Mumps - Symptoms

Once a person is exposed to the virus, symptoms occur in fourteen to twenty-four days. Initial symptoms include chills, headache, loss of appetite, and a lack of energy. Less than twenty-four hours later, the salivary glands in the face begin to swell. The patient finds it painful to chew or swallow, especially acidic beverages like orange juice and lemonade. A fever as high as 104°F is also common.

The swelling reaches a maximum on about the second day. It usually disappears completely by the seventh day. Once a person has had mumps, he or she can never have the disease again.

The majority of cases of mumps disappear without complications. Complications are more likely to occur with adults who get the infection. In 15 percent of all cases, the mumps virus spreads to the brain. There, it causes an inflammation of brain tissue known as meningitis (pronounced meh-nen-JI-tiss; see meningitis entry). Symptoms of meningitis usually develop within four or five days after the first signs of mumps. These symptoms include a stiff neck, headache, vomiting, and a lack of energy. Meningitis is a very serious condition and must be treated very quickly.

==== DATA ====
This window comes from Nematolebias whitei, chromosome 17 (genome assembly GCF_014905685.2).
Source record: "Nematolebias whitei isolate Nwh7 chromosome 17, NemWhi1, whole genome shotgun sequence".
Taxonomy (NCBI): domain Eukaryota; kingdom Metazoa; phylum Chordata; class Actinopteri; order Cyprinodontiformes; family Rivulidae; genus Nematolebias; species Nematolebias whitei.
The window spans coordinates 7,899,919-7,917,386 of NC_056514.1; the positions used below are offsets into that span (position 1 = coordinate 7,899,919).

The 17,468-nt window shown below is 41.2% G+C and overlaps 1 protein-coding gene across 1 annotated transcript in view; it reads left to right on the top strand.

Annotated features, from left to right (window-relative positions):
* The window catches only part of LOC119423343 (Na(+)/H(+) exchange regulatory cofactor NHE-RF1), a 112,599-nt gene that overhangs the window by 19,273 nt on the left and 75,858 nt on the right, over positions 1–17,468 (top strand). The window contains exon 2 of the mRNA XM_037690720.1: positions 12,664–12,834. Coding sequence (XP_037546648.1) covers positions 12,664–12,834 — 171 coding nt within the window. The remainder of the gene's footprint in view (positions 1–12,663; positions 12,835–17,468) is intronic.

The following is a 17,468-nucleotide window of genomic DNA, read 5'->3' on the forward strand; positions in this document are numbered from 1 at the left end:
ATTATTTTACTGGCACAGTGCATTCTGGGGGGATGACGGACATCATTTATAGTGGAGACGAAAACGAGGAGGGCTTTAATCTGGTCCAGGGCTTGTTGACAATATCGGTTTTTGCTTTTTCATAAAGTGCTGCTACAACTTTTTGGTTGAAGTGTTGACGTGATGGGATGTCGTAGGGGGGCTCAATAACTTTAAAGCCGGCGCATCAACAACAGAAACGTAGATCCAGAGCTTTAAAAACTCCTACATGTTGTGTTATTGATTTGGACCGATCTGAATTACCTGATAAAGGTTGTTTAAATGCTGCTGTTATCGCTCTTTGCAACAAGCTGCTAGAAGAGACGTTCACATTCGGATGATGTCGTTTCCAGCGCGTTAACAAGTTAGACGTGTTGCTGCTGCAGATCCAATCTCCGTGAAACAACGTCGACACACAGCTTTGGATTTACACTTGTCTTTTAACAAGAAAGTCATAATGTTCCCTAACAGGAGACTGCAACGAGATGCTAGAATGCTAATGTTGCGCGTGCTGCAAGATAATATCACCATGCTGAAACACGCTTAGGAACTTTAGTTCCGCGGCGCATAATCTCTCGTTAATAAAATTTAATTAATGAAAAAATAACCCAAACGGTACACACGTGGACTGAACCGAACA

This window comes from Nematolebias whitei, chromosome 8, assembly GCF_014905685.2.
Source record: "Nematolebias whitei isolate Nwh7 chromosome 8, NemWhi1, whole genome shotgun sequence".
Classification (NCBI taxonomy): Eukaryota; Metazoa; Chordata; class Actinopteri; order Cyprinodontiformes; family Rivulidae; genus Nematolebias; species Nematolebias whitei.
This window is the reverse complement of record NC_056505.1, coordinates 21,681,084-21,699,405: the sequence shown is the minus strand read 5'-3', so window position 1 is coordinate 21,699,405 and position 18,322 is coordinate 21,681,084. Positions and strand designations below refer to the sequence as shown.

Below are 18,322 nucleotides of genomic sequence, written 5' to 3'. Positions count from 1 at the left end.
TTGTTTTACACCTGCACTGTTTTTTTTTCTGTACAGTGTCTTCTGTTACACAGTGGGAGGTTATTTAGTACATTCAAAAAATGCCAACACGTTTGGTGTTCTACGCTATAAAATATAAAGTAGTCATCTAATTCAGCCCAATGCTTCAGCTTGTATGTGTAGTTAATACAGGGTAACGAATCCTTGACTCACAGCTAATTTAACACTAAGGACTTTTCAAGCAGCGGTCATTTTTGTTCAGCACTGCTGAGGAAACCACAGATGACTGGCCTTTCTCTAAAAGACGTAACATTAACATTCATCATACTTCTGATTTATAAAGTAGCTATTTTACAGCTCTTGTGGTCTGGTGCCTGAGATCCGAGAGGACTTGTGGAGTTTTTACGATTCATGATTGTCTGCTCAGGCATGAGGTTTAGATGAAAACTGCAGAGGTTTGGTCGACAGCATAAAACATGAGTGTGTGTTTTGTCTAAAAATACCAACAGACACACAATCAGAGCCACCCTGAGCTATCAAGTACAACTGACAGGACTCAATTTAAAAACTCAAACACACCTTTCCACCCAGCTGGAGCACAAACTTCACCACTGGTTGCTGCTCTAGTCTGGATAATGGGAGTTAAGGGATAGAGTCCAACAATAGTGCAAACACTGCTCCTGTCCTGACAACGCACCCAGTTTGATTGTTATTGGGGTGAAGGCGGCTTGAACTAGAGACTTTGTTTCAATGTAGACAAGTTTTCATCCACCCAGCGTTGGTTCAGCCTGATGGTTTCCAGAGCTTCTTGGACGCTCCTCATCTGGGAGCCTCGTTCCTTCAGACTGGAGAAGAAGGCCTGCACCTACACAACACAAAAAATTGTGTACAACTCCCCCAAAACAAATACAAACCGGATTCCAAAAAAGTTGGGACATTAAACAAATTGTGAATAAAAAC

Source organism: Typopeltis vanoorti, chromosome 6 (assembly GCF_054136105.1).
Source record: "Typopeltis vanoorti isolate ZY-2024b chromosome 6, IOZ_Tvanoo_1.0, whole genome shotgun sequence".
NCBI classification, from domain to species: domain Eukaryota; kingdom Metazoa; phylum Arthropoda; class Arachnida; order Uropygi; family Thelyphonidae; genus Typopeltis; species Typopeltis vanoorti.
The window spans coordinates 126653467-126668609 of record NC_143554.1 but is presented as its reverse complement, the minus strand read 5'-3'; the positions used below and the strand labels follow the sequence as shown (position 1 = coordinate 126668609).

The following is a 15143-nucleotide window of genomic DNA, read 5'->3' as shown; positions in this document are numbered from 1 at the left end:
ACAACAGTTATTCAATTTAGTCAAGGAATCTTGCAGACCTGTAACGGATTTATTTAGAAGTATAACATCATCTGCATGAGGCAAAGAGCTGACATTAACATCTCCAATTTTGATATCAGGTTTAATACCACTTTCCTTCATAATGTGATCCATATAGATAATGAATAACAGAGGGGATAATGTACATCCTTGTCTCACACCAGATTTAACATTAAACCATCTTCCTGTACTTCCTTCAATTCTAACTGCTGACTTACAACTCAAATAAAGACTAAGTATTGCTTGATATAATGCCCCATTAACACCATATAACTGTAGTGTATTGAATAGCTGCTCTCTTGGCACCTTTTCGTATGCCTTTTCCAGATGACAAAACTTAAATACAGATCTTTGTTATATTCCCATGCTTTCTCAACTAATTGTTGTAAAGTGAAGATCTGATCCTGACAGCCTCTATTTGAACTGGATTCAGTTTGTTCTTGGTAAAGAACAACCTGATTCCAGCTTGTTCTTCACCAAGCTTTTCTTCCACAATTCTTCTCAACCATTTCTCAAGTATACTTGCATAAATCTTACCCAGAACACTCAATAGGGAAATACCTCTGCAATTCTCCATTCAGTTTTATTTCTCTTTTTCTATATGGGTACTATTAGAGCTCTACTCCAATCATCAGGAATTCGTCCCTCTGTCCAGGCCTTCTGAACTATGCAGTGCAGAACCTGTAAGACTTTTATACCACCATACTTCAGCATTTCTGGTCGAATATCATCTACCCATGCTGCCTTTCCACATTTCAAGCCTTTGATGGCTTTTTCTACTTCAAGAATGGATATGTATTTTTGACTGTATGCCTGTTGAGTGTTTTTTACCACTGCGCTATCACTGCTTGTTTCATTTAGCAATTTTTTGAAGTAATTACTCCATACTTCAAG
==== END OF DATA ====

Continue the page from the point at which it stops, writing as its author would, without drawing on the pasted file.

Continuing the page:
The mumps virus can cause another disease of the brain known as encephalitis ("brain fever"; see encephalitis entry). The symptoms of mumps encephalitis include the inability to feel pain, seizures, and a high fever. Most patients recover from mumps encephalitis without complications. In about 1 percent of all cases, a person dies from mumps encephalitis. Those who survive may develop seizure disorders that can stay with a person throughout his or her life.

About a quarter of all adolescent boys who develop mumps also experience swelling of the scrotum (the sac that contains the testicles). This swelling is accompanied by severe pain, fever, nausea, and headache. These symptoms tend to disappear after five to seven days, although the testicles may remain tender for weeks.

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